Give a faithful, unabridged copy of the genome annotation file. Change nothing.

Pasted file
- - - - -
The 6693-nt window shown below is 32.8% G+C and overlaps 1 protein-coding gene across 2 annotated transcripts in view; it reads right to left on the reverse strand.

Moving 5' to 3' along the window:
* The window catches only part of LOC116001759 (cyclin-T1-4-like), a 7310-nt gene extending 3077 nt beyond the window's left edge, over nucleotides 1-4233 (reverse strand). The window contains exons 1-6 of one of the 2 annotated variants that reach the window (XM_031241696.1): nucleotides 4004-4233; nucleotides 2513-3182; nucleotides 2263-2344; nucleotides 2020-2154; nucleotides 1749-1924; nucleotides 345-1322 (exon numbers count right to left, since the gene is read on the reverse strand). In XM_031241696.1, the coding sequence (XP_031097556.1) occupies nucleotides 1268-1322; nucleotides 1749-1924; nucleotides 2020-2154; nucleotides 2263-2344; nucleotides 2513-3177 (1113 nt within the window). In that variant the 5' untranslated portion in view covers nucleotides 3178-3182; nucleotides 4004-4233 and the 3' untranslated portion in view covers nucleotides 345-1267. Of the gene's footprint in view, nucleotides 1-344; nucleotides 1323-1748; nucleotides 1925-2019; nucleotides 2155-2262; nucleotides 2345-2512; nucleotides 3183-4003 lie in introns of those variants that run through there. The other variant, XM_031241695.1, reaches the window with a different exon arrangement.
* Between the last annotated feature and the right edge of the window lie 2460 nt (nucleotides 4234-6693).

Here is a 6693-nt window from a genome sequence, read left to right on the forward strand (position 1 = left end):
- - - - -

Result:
The 6693-nt window shown below is 32.8% G+C and overlaps 1 protein-coding gene across 2 annotated transcripts in view; it reads right to left on the reverse strand.

Moving 5' to 3' along the window:
* The window catches only part of LOC116001759 (cyclin-T1-4-like), a 7310-nt gene extending 3077 nt beyond the window's left edge, over nucleotides 1-4233 (reverse strand). The window contains exons 1-6 of one of the 2 annotated variants that reach the window (XM_031241696.1): nucleotides 4004-4233; nucleotides 2513-3182; nucleotides 2263-2344; nucleotides 2020-2154; nucleotides 1749-1924; nucleotides 345-1322 (exon numbers count right to left, since the gene is read on the reverse strand). In XM_031241696.1, the coding sequence (XP_031097556.1) occupies nucleotides 1268-1322; nucleotides 1749-1924; nucleotides 2020-2154; nucleotides 2263-2344; nucleotides 2513-3177 (1113 nt within the window). In that variant the 5' untranslated portion in view covers nucleotides 3178-3182; nucleotides 4004-4233 and the 3' untranslated portion in view covers nucleotides 345-1267. Of the gene's footprint in view, nucleotides 1-344; nucleotides 1323-1748; nucleotides 1925-2019; nucleotides 2155-2262; nucleotides 2345-2512; nucleotides 3183-4003 lie in introns of those variants that run through there. The other variant, XM_031241695.1, reaches the window with a different exon arrangement.
* Between the last annotated feature and the right edge of the window lie 2460 nt (nucleotides 4234-6693).

Here is a 6693-nt window from a genome sequence, read left to right on the forward strand (position 1 = left end):